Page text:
3d animation, motion graphics and CGI for documentaries


3d animation, motion graphics and CGI for documentaries

How to add motion graphics and 3d animated reconstructions to your documentary work without blowing the budget


About the author: Christian Darkin is an illustrator and animator and has written five books and countless magazine articles on 3d animation. Motion graphics  and visual effects.

Animation and CGI in Documentary films 

Things have come a long way since �Walking with Dinosaurs�.  3d animation, motion graphics, CGI and visual effects are now a regular part of many documentary films.  As well as historical reconstructions and informational motion graphics, computer animation and CGI is now routinely used in almost any situation where shot footage isn�t available.


What�s more, costs have come down and quality of visual effects has gone up in recent years, so even documentary films with a modest budget can now afford to use compelling and stylish computer graphic animations. 


But as a documentary filmmaker, how do you go about adding visual effects and 3d animation to your productions?  What information do animators need?  How do you get what you�re looking for from the process?  And just as importantly, how much is it going to cost you?


This article sets out to answer a few of those questions.


Motion graphics and animation tips 

Don�t be afraid to approach a video animation design or visual effects artist early on in your production.  They�ll be able to let you know immediately what�s possible and how to get your animation done in the most effective way.

 Give your animators as much detail as you�ve got � your animators won�t necessarily know the subject area of your documentary film inside out, so all the background information you can give them will help in researching the animation.  3d animation studios are used to doing research, but if you can give them access to your research, experts or helpful interviewees, you�ll get a much more unified view of the subject and save money by not having to re-do animation later.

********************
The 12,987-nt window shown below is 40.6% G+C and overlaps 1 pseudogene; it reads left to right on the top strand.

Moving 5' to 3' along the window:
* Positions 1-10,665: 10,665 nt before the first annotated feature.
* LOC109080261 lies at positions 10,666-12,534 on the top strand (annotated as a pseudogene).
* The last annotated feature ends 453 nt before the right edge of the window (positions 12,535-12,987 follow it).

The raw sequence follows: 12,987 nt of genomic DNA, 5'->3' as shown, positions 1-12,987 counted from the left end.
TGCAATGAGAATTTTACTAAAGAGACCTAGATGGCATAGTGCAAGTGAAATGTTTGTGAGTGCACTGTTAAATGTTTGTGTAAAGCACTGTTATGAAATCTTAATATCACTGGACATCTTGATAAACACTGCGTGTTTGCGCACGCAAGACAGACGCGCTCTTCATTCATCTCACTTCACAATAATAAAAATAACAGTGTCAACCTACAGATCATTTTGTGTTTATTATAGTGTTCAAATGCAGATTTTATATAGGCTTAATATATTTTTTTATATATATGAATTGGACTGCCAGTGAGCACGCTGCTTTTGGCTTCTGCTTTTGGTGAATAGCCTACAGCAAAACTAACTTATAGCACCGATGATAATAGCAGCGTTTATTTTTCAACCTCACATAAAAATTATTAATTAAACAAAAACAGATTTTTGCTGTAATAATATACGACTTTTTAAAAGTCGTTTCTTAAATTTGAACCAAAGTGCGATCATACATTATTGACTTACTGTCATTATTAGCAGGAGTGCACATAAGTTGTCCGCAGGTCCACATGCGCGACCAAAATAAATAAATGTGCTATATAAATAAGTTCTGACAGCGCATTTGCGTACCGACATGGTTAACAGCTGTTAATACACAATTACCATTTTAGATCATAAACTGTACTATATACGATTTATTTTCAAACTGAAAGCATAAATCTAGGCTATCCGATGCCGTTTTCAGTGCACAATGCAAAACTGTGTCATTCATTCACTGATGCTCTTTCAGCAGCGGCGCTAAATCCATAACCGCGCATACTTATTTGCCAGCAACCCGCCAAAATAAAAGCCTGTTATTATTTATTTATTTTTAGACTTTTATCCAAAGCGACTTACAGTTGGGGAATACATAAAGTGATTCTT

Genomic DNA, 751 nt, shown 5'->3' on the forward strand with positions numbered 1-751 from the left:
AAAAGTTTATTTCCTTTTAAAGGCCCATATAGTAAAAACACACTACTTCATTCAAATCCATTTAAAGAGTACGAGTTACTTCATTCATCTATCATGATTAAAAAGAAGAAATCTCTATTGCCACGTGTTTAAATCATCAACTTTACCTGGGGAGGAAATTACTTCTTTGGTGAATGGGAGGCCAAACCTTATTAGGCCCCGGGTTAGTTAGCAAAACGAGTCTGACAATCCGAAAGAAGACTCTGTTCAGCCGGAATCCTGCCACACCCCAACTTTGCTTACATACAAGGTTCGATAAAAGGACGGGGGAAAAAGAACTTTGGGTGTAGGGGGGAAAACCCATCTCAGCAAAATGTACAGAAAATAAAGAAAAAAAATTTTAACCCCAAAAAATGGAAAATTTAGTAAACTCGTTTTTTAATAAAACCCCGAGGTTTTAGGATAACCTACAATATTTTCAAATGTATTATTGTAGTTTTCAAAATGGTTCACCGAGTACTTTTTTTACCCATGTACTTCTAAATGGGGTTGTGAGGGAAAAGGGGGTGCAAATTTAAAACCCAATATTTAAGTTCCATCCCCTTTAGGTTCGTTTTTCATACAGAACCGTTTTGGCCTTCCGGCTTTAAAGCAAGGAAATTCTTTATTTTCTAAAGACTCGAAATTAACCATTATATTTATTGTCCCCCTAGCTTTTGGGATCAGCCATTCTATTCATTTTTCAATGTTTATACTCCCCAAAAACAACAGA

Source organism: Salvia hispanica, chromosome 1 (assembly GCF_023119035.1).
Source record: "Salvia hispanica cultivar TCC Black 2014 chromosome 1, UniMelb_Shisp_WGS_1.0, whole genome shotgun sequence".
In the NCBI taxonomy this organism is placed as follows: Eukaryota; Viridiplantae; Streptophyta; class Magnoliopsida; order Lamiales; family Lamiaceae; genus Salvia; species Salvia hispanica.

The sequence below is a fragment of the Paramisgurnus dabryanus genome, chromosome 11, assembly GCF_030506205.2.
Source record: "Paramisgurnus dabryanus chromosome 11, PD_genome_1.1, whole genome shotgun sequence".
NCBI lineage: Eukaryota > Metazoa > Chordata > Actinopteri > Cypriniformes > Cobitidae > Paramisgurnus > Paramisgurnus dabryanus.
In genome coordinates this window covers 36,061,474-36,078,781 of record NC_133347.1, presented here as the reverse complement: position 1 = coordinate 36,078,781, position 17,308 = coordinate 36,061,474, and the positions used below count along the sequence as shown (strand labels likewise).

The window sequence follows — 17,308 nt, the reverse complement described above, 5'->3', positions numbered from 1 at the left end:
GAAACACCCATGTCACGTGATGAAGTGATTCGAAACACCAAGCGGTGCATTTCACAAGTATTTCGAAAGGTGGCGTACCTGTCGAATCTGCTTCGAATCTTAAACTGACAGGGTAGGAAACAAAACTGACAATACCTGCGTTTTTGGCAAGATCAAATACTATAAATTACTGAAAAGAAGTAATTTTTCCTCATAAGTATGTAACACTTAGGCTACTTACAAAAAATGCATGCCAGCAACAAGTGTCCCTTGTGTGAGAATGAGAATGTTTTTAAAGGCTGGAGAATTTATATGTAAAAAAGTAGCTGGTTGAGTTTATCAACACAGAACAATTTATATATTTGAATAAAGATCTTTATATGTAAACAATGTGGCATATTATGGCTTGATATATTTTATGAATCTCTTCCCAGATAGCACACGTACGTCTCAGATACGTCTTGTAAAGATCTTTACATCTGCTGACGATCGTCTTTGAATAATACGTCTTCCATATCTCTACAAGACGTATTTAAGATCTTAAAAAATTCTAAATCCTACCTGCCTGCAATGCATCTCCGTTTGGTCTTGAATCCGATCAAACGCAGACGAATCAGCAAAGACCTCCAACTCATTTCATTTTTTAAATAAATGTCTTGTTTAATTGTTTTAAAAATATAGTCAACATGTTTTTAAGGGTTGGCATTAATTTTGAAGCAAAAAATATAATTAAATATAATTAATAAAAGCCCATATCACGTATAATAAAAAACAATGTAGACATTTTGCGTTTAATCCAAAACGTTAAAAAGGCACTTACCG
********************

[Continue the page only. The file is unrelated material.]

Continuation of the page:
Look at preliminary visual effects and animation tests:  The post production studio will provide you with stills and low resolution animation clips as the project goes on.  These give you time to fine tune ideas and improve the accuracy of reconstructions.  Changing things at this stage will be far less costly than changing them after all the work has been done.

 Use animation shots that tell a story:  animated sequences and visual effects shots tend to be some of the more expensive shots in your production, so choose them well.  Nobody likes re-using shots, but with an impressive 3d animation for example, it often works well.  If you have several visual effects shots that work together to tell a story, using them separately earlier on in the documentary can increase their impact.  For example, say you have a 3d animation of a meteor travelling through space, one of it entering the atmosphere, a visual effect of the explosion as it hits the Earth and a reconstruction of its consequences (the extinction of the dinosaurs, for example).  Earlier in the documentary, each shot will work well in sections of the film detailing the different aspects of the threat, and then when the entire animation is brought together for the climax of the documentary, the effect will be even greater.


 Types of visual effects and animations in documentaries

 Explanation graphics: Motion graphics are a great way to explain a complex idea or present information, if shot video footage can�t do it.  Explanations don�t have to be dull or dry.  They can be 2d or 3d animated graphic representations and often include text, but equally consider presenting them as cartoon animations or sequences with animated characters.  Whatever the style of your piece, the animation can fit in with it.

 Animation for colour shots:  Colour shots are general cut-aways that can be used almost anywhere you need them.  They�re purposely generic but relevant.  A 20 second 3d animation in which the camera rushes through the bloodstream of a patient as blood cells fly past can be used pretty much anywhere in a medical documentary without looking out of place � plus, you can always flip it horizontally or vertically or even reverse it to make it into a new shot!  Equally, a fly through or pan around a reconstruction of a building in which a crime took place can work wherever you need it in a documentary on that subject.  A couple of colour animations of this kind can save your skin in the edit when you run end up with more narration than shot footage.